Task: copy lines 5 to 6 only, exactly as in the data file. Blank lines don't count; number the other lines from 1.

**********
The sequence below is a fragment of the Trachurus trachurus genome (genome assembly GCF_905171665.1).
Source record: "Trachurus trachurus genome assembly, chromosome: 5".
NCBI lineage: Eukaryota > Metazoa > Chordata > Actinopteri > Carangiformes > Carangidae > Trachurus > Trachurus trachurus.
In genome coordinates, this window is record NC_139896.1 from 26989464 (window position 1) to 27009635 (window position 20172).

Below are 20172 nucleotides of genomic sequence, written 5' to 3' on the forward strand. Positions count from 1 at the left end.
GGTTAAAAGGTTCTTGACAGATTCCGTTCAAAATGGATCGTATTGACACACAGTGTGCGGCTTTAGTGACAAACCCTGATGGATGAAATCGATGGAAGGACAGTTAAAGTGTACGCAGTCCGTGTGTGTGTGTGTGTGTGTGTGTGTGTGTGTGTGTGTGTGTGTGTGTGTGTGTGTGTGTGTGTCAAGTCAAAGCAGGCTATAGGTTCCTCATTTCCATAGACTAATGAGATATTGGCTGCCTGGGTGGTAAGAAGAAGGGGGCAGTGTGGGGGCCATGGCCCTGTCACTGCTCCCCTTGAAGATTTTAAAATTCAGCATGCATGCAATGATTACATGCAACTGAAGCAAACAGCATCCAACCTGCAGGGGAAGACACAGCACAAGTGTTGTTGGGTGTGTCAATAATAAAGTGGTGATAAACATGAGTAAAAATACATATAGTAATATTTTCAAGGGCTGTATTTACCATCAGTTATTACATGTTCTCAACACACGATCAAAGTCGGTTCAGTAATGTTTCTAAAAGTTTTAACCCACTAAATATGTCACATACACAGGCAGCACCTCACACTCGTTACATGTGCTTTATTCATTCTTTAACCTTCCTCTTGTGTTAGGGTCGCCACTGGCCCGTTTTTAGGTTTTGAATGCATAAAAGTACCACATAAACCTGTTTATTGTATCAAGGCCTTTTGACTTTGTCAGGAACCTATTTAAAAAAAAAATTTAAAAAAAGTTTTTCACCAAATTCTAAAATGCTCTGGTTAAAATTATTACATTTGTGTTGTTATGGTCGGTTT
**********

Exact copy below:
Below are 20172 nucleotides of genomic sequence, written 5' to 3' on the forward strand. Positions count from 1 at the left end.
GGTTAAAAGGTTCTTGACAGATTCCGTTCAAAATGGATCGTATTGACACACAGTGTGCGGCTTTAGTGACAAACCCTGATGGATGAAATCGATGGAAGGACAGTTAAAGTGTACGCAGTCCGTGTGTGTGTGTGTGTGTGTGTGTGTGTGTGTGTGTGTGTGTGTGTGTGTGTGTGTGTGTGTGTCAAGTCAAAGCAGGCTATAGGTTCCTCATTTCCATAGACTAATGAGATATTGGCTGCCTGGGTGGTAAGAAGAAGGGGGCAGTGTGGGGGCCATGGCCCTGTCACTGCTCCCCTTGAAGATTTTAAAATTCAGCATGCATGCAATGATTACATGCAACTGAAGCAAACAGCATCCAACCTGCAGGGGAAGACACAGCACAAGTGTTGTTGGGTGTGTCAATAATAAAGTGGTGATAAACATGAGTAAAAATACATATAGTAATATTTTCAAGGGCTGTATTTACCATCAGTTATTACATGTTCTCAACACACGATCAAAGTCGGTTCAGTAATGTTTCTAAAAGTTTTAACCCACTAAATATGTCACATACACAGGCAGCACCTCACACTCGTTACATGTGCTTTATTCATTCTTTAACCTTCCTCTTGTGTTAGGGTCGCCACTGGCCCGTTTTTAGGTTTTGAATGCATAAAAGTACCACATAAACCTGTTTATTGTATCAAGGCCTTTTGACTTTGTCAGGAACCTATTTAAAAAAAAAATTTAAAAAAAGTTTTTCACCAAATTCTAAAATGCTCTGGTTAAAATTATTACATTTGTGTTGTTATGGTCGGTTT